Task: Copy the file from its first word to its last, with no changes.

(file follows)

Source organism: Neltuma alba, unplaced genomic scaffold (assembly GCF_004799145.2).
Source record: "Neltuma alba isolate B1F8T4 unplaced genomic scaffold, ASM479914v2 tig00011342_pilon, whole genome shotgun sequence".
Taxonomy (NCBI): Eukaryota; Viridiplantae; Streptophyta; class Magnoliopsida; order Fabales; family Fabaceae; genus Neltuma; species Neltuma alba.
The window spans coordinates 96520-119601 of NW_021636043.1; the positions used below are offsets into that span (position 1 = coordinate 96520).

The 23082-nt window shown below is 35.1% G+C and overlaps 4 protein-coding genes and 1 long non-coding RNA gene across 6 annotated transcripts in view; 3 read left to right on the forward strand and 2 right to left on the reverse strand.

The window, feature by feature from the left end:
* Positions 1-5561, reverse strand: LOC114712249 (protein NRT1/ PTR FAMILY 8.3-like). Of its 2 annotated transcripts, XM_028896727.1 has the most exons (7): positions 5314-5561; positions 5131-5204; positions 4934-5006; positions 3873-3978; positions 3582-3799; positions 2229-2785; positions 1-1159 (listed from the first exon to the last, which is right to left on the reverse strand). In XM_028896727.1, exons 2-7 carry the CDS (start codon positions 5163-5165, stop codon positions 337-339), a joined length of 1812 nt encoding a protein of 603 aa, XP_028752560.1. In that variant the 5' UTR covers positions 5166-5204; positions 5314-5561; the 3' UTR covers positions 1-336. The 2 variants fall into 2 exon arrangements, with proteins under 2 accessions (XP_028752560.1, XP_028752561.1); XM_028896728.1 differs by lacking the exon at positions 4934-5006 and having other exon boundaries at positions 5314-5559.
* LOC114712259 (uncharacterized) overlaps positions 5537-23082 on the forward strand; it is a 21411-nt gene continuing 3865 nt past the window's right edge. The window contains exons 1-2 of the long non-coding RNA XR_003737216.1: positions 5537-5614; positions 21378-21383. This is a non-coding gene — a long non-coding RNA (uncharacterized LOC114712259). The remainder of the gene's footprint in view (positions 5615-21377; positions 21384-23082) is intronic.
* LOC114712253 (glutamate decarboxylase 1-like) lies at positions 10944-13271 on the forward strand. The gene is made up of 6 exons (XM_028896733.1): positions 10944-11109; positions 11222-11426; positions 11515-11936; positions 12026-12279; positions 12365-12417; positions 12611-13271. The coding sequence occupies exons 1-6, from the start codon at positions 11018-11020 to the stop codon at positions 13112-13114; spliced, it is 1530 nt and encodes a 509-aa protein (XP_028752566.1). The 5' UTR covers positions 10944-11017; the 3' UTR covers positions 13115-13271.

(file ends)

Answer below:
Source organism: Neltuma alba, unplaced genomic scaffold (assembly GCF_004799145.2).
Source record: "Neltuma alba isolate B1F8T4 unplaced genomic scaffold, ASM479914v2 tig00011342_pilon, whole genome shotgun sequence".
Taxonomy (NCBI): Eukaryota; Viridiplantae; Streptophyta; class Magnoliopsida; order Fabales; family Fabaceae; genus Neltuma; species Neltuma alba.
The window spans coordinates 96520-119601 of NW_021636043.1; the positions used below are offsets into that span (position 1 = coordinate 96520).

The 23082-nt window shown below is 35.1% G+C and overlaps 4 protein-coding genes and 1 long non-coding RNA gene across 6 annotated transcripts in view; 3 read left to right on the forward strand and 2 right to left on the reverse strand.

The window, feature by feature from the left end:
* Positions 1-5561, reverse strand: LOC114712249 (protein NRT1/ PTR FAMILY 8.3-like). Of its 2 annotated transcripts, XM_028896727.1 has the most exons (7): positions 5314-5561; positions 5131-5204; positions 4934-5006; positions 3873-3978; positions 3582-3799; positions 2229-2785; positions 1-1159 (listed from the first exon to the last, which is right to left on the reverse strand). In XM_028896727.1, exons 2-7 carry the CDS (start codon positions 5163-5165, stop codon positions 337-339), a joined length of 1812 nt encoding a protein of 603 aa, XP_028752560.1. In that variant the 5' UTR covers positions 5166-5204; positions 5314-5561; the 3' UTR covers positions 1-336. The 2 variants fall into 2 exon arrangements, with proteins under 2 accessions (XP_028752560.1, XP_028752561.1); XM_028896728.1 differs by lacking the exon at positions 4934-5006 and having other exon boundaries at positions 5314-5559.
* LOC114712259 (uncharacterized) overlaps positions 5537-23082 on the forward strand; it is a 21411-nt gene continuing 3865 nt past the window's right edge. The window contains exons 1-2 of the long non-coding RNA XR_003737216.1: positions 5537-5614; positions 21378-21383. This is a non-coding gene — a long non-coding RNA (uncharacterized LOC114712259). The remainder of the gene's footprint in view (positions 5615-21377; positions 21384-23082) is intronic.
* LOC114712253 (glutamate decarboxylase 1-like) lies at positions 10944-13271 on the forward strand. The gene is made up of 6 exons (XM_028896733.1): positions 10944-11109; positions 11222-11426; positions 11515-11936; positions 12026-12279; positions 12365-12417; positions 12611-13271. The coding sequence occupies exons 1-6, from the start codon at positions 11018-11020 to the stop codon at positions 13112-13114; spliced, it is 1530 nt and encodes a 509-aa protein (XP_028752566.1). The 5' UTR covers positions 10944-11017; the 3' UTR covers positions 13115-13271.